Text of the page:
nep-cul New Economics Papers
on Cultural Economics
Issue of 2018‒06‒18
four papers chosen by
Roberto Zanola
Università degli Studi del Piemonte Orientale

  1. Conquering the box office: Factors influencing success of international movies in Russia By Gaenssle, Sophia; Budzinski, Oliver; Astakhova, Daria
  2. Is innovation happening in George Towns's creative and cultural sectors? A comparative analysis between traditional and modern organisations By Chan, Jin; Mohd Hashim, Intan Hashima; Khoo, Suet Leng; Lean, Hooi Hooi; Piterou, Athena
  3. The digital transformation of news media and the rise of disinformation and fake news By Bertin Martens; Luis Aguiar; Estrella Gomez Herrera; Frank Muller
  4. The Cultural Divide By Desmet, Klaus; Wacziarg, Romain

  1. By: Gaenssle, Sophia; Budzinski, Oliver; Astakhova, Daria
    Abstract: This paper empirically examines various factors influencing box office success of international movies in Russia between 2012 and 2016. Three groups of success factors are distinguished: distribution related (e.g. budget, franchise), brand and star effects (e.g. top actors or directors), and information sources (e.g. critics and audience rating). We extend the literature by applying novel concepts such as Google-hits as indicator for electronic word of mouth. Moreover, we add novel region-specific variables like seasonality, time span between the world and local release, attendance of international stars at Russian movie premieres and title adaptation into the Russian language. The results indicate that budget, franchise, electronic word of mouth through the internet and audience ratings exert a significantly positive influence on Russian box office success. Whereas, we find no evidence of star effects in our sample and significantly negative effects for international critics, and, interestingly, the adaption of movie titles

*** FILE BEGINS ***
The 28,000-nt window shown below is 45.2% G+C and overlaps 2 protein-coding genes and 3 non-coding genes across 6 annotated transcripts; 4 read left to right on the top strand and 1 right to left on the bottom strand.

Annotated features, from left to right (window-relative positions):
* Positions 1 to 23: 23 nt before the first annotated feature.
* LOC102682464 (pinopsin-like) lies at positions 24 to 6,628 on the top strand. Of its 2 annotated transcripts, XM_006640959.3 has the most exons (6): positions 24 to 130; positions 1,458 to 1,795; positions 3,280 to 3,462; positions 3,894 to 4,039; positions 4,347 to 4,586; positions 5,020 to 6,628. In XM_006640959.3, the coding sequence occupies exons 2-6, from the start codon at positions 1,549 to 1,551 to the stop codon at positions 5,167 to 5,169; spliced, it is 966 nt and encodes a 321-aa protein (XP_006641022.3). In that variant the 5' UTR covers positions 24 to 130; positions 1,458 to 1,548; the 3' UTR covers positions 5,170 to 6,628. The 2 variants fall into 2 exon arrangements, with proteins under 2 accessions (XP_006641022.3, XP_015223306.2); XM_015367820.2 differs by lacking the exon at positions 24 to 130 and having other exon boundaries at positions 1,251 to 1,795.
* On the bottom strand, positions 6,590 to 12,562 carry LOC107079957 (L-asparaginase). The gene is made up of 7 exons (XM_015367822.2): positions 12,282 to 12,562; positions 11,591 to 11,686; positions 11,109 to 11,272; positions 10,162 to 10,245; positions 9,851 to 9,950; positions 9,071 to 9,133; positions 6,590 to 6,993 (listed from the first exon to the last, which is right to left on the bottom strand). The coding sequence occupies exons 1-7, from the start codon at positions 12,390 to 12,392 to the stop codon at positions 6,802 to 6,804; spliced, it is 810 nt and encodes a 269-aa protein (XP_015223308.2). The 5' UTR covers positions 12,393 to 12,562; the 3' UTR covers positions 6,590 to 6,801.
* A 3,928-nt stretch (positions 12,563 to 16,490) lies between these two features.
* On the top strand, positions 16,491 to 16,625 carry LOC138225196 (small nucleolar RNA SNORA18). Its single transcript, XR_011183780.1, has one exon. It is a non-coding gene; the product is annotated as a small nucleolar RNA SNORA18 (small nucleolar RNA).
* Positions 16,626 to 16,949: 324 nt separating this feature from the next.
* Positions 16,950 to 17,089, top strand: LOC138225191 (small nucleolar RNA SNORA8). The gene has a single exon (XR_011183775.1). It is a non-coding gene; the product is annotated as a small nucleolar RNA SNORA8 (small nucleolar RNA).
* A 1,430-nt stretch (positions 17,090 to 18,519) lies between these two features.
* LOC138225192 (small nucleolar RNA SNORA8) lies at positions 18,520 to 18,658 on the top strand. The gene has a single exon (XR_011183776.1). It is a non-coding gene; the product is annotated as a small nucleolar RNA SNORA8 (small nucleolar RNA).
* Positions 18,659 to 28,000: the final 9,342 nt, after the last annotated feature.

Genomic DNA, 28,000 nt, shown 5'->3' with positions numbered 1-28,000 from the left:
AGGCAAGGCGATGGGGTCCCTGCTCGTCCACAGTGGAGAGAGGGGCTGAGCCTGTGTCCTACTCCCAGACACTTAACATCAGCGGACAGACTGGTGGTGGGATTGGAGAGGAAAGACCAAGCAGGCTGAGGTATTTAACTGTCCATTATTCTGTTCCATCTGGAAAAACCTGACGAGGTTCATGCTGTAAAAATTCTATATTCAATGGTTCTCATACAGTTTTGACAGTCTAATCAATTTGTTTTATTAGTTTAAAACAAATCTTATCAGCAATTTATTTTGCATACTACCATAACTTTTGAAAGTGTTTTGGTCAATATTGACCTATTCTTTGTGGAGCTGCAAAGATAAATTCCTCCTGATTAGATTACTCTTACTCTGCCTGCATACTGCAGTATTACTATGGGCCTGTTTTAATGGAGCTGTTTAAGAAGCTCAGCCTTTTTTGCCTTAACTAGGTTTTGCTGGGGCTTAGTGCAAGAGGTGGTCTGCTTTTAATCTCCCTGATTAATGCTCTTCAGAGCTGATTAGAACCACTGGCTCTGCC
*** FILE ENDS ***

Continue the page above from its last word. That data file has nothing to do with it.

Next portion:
Keywords: motion picture economics,movies,entertainment,box office success,Russia
    JEL: L10 L82
    Date: 2018
  2. By: Chan, Jin; Mohd Hashim, Intan Hashima; Khoo, Suet Leng; Lean, Hooi Hooi; Piterou, Athena
    Abstract: George Town World Heritage Site in Penang, Malaysia is well-endowed with creative and cultural resources, and has recently witnessed a rise in relevant activities. This study examines how 'innovation culture' is inculcated and embedded within two local organisations with distinct approaches to innovation. We adapted the measurements of entrepreneurship orientation constructs (innovativeness, risk-taking, pro-activeness), and conducted semi-structured interviews and archival study on the organisations and their networks. We documented the linkages in their value chains to understand the resulting social networks and whether such network fosters the incubation of an innovation cluster for the local creative and cultural sectors.
    Keywords: Innovativeness; World Heritage; Social Network; Cluster; Ecosystem
    Date: 2018–01–15
  3. By: Bertin Martens (European Commission – JRC - IPTS); Luis Aguiar (European Commission – JRC - IPTS); Estrella Gomez Herrera (European Commission – JRC - IPTS); Frank Muller (European Commission – JRC - IPTS)